Animal Vision

What if I told you that you have the ability to see radiation? When we use our eyes to look around we are detecting one type of radiation. That radiation is light! Light is a type of radiation called electromagnetic radiation (ell-ECK-tro-mag-NET-ick ray-dee-AY-shun). There are other kinds of radiation but the only kind we can detect using our eyes is called the visible spectrum (spectrum means range). Humans can only see colours in the visible spectrum, but some other animals can see beyond the visible spectrum. Let’s get an eye-dea of how some of our wildlife neighbours in the Biosphere see their world. 

Owl

Hoo has the coolest eyes in the bird world? It might be owls! In the Biosphere region we have several species of owls, the common species are the Great Horned Owl and the Barred Owl. Owls are nocturnal, meaning they are active at night. They need their eyes to help them see when it’s really dark! 

Owls have big eyes that are tube-shaped, rather than round eyeballs. This unusual shape better collects small amounts of light – and only small amounts of light are available when owls are active at night. This strange shape means that owls can’t roll their eyes within their eye sockets (too bad for sarcastic or annoyed owls!). Instead, owls have flexible necks that let them twist their head around (not 360° but pretty close at 270°) so they can see around them. 

Barred Owl. Photo by Kayla Martin

Dragonfly

Darner Dragonfly. Photo by Kayla Martin.

Dragonflies need to be able to see all around them so they can watch for their insect prey as they zip around in the sky. They also have to be able to see if a predator (like birds such as flycatchers) approaches from any angle.

Dragonflies have two large compound eyes, meaning they eyes are made up of tiny little lenses, each one acting like a single eye. On its own, each lens in the compound eye isn’t very good at seeing, but with thousands together they allow dragonflies to have excellent vision! Dragonflies can see 360° around them… It’s like they’ve got eyes on the backs of their heads, even though it doesn’t look like it! 

Fish

Fish eyes appear pretty similar to those of mammals, birds, reptiles, and amphibians… but looks can be tricky! There is a part of the eyeball called the lens. In fish, the lens is much rounder compared to other animals – almost like the shape of a ball. This gives them better vision underwater. Human eyes are not like this, which is why things look really blurry if we open our eyes underwater. Similarly, fish probably have a blurry view of the world if we take them out of water and into the air. 

Pike fish in aquarium or reservoir under water on fish farm
Comparing side views of a fish and human eyeball.

Ever wonder why fish always have their eyes open? Do they ever sleep? They do sleep, but they do not have eyelids to close over their eyes when they sleep. They don’t need eyelids because in water their eyes won’t get dry and there’s no dust.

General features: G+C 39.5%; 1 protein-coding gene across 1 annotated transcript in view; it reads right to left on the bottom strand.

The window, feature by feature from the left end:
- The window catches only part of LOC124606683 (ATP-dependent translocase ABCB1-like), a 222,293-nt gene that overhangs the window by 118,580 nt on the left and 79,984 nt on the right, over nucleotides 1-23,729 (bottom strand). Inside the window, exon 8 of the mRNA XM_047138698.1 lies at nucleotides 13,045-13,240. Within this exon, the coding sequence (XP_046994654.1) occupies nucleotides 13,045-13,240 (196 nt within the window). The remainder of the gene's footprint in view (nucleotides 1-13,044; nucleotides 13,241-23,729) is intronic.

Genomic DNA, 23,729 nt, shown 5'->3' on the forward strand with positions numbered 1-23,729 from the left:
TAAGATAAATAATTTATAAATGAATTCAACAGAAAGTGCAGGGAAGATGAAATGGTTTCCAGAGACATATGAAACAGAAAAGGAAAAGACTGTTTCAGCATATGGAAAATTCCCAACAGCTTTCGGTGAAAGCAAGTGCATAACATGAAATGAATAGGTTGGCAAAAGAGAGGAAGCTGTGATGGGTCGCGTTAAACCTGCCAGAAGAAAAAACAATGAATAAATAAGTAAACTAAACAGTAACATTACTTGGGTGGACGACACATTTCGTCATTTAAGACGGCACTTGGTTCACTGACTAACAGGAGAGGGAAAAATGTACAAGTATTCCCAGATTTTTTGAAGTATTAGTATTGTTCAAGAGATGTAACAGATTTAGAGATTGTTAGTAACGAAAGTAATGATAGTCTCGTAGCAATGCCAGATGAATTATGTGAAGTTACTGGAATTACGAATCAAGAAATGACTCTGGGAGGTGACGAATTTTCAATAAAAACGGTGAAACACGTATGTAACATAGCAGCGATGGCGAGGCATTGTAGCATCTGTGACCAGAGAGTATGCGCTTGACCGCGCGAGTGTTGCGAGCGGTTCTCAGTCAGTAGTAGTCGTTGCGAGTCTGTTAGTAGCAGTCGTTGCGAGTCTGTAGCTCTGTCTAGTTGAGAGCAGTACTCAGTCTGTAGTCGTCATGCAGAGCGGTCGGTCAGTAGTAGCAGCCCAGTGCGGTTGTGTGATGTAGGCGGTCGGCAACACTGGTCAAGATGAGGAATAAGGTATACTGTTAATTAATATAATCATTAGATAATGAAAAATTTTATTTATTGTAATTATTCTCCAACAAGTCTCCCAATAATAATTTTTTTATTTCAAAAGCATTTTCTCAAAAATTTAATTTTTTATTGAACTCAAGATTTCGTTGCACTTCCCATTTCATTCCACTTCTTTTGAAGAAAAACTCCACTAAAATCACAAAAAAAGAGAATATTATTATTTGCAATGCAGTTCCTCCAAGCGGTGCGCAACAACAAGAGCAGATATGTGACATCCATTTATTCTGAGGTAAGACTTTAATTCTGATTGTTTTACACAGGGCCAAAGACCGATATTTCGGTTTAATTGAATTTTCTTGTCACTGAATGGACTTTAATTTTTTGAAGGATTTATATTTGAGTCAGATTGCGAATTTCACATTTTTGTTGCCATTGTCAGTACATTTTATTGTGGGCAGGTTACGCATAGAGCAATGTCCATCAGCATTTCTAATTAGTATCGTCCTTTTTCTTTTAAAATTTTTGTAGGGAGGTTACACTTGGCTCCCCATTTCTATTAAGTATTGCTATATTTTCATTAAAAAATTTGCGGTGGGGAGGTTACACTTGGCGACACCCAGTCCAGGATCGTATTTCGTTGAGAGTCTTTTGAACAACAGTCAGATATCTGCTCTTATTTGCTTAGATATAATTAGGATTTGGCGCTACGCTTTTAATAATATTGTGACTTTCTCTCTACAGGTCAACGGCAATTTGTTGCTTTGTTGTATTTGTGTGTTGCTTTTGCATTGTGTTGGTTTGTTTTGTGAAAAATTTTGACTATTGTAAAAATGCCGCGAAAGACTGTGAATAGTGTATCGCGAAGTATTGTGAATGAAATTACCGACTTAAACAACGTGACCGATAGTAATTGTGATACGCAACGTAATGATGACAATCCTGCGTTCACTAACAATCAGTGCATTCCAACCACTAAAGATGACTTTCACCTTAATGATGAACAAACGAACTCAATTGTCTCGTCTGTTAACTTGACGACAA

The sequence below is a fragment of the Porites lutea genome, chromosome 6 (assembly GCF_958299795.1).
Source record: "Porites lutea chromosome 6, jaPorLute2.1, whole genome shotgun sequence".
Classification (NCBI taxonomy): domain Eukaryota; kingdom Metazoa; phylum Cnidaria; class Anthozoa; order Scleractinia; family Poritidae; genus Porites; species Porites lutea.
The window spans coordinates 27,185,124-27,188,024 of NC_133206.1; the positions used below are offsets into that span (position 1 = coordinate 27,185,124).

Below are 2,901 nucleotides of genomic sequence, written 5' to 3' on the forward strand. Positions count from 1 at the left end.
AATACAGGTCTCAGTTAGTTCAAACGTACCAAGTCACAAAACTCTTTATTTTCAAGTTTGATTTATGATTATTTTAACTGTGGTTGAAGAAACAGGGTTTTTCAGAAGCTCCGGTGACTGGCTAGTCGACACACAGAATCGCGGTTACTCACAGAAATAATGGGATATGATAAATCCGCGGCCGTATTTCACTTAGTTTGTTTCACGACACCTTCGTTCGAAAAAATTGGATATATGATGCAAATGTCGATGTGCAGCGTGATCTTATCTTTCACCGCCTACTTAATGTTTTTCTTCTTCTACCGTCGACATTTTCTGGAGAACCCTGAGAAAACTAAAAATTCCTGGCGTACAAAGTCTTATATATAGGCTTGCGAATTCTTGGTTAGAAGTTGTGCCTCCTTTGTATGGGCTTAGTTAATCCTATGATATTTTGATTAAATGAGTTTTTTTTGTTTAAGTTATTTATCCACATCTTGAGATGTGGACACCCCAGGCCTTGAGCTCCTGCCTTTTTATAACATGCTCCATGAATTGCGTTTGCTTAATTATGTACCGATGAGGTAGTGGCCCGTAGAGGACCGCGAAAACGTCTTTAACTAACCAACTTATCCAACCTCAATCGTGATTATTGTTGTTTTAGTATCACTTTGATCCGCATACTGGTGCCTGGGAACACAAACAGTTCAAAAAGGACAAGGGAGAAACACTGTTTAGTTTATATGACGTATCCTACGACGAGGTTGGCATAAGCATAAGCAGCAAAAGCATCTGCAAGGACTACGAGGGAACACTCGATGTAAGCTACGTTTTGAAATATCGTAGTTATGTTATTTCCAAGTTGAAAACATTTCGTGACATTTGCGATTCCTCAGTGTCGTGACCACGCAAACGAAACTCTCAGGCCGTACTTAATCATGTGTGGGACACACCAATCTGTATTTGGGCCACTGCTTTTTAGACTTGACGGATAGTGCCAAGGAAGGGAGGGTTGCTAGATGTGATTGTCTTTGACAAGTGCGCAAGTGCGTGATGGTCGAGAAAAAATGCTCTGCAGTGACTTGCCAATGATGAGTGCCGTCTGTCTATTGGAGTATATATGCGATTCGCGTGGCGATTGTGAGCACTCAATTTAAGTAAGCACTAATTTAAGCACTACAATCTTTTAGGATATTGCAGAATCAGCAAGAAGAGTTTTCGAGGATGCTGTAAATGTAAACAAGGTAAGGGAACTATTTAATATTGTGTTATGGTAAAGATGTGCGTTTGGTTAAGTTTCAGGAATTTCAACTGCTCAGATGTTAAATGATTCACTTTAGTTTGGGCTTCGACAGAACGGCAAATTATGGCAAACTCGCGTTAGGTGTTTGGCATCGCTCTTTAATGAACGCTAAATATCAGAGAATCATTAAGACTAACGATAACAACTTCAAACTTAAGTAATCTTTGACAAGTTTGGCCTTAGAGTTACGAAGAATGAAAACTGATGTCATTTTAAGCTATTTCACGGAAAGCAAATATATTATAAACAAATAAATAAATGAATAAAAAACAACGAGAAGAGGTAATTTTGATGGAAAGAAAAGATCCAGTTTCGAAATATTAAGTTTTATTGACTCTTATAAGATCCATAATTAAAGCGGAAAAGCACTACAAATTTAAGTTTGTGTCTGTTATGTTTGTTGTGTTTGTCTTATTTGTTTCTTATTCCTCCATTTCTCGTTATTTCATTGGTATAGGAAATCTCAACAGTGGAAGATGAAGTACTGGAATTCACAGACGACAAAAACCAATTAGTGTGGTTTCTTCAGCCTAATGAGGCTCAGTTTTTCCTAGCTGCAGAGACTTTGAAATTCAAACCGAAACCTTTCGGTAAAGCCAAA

Flatworm (Planarian)

The proper name is planarian, but flatworm is much more fun to say! Plus, it’s easy to remember because this creature truly looks like a flattened worm! Flatworms are tiny — smaller than half a centimeter. It’s tricky to spot them without using a microscope. Flatworms live in water, including Georgian Bay and in lakes across Ontario! They usually stick to the underside of rocks, aquatic plants, and dead plant material in the water. 

Freshwater flatworms like the ones in the Biosphere have two eye spots that look a little like silly cartoon eyes. These eye spots are called simple eyes because all they can do is detect light and dark areas. They cannot detect colour or show a clear image of the flatworm’s surroundings. That’s no problem for a flatworm because they have other ways to find food. For example, they can sense chemicals in the water (kind of like how we can smell things in the air).

Flatworm (planarian) under microscope. Photo by Kayla Martin.

Snakes

Scientists are still learning lots about snake eyesight. Snakes probably don’t have great vision: they can see shapes but can’t make out clear, crisp details. Scientists are pretty sure that all snakes can only see blue and green, but not red (humans can see all three). Most snakes can also see ultraviolet (UV) light, which helps them see better in low light. During the day, it can get too bright for snakes because there is lots of UV light and lots of visible light. To help with this, some snakes have a special filter in their eyes so they can block out UV light– like built-in sunglasses!

Some types of snakes can “see” heat. Boas, pythons, and pit vipers have a tiny pit on each side of their face, just in front of their eyes. These pits allow them to sense heat (actually another type of light called infrared light). Pit vipers eat small mammals like rodents, so being able to sense the heat from their prey helps them hunt, especially at night. The only snake in Ontario with this ability is the Massasauga rattlesnake.

How a mouse might look to a snake with pits for sensing heat. Photo by Julius Lab UCSF.

Activities

1. Who am Eye?
Match the eyes with the animal!

2. Think of some of the things you do each day, and think of what animal’s eyes you would like to have for those activities. How would they help you? We’ve filled in one already, but you can add the rest. Add a comment to this blog and let us know what eyes you’d like for one of these activities!

Blog by Kayla Martin, July 2020